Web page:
Is represented by the Institute of Wood Technology and Renewable Materials. The Institute deals with basic and application-oriented research in wood and natural fibre technology. The team of BOKU includes Prof. Wolfgang Gindl-Altmutter, Matthias Jakob (PhD-student) and Ivana Czabany (Post-Doc).
The initial phase of the project involves the optimization of the delignification and densification processes at the small scale. For this purpose, two different delignification processes, namely an alkali treatment and an organosolv treatment, and three different wood species will be examined. We aim for partially delignified veneers that exhibit excellent mechanical properties and stability after densification. This approach should facilitate the upcoming upscaling processes.
The densification process will be optimized in terms of degree of densification and minimization of the cell wall damages and the spring-back. This will be achieved by variation of temperature, pressure and moisture content.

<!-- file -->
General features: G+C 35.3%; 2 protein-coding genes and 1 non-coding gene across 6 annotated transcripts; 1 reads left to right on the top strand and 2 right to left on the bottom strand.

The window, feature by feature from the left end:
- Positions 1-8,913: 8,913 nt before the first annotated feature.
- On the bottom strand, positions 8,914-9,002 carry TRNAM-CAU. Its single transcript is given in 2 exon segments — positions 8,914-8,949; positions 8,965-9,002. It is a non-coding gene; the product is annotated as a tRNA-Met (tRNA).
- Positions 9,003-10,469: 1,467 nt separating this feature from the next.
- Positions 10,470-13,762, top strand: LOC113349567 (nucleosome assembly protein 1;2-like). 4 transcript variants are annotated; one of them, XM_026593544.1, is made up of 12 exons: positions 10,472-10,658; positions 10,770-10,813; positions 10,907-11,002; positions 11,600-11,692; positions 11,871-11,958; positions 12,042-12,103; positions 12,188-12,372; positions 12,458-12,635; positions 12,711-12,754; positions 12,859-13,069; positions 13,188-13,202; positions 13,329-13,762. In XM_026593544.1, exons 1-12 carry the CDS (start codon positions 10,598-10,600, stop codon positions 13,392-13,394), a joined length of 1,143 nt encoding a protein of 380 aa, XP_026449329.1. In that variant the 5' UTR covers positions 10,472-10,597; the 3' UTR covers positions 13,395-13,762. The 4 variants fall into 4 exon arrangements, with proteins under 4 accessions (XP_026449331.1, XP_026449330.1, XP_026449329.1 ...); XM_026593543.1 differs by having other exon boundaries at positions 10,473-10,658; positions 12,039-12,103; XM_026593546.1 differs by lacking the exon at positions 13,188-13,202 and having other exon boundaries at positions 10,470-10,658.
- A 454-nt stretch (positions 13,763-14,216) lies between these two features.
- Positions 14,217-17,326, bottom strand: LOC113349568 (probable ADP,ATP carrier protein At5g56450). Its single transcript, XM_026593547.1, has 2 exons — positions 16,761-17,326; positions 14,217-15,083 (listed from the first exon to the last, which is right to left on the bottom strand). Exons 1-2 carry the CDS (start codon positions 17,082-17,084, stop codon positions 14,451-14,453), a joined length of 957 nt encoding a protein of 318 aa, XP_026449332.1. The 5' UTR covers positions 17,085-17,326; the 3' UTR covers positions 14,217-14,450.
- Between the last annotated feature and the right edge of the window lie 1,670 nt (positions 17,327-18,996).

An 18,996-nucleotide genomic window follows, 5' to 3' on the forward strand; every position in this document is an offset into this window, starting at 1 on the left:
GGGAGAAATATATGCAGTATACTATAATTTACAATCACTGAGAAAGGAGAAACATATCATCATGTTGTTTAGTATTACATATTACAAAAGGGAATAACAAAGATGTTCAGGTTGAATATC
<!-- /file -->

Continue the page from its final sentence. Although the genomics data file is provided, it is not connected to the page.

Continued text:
While the modified surfaces will require special binder systems, different structural adhesives will be tested on these new materials. Moreover, novel binders designed especially for these modified surfaces by the project partners, will be tested and evaluated.
For BOKU, the initial phase will be finished, when the treated veneers could be glued together in such a way that the mechanical properties exhibit a strength higher than 250 MPa and a stiffness higher than 25 GPa.
In the second phase, different conservation methods to reduce swelling and spring-back, the two most common disadvantages of the densified wood, will be evaluated. The challenging task will be to identify a suitable conservation technique, which affects neither the mechanical properties nor the gluing behavior in a negative way.
The third phase will be focused on the upscaling process. The optimized processing parameters will be used for the production of specimens with the length up to 1 m. If applicable, new perceptions will be considered and process parameters will be accordingly adjusted. The aim of this phase will be to produce LVL-like beams suitable for automotive applications.
Dr. Ivana Czabany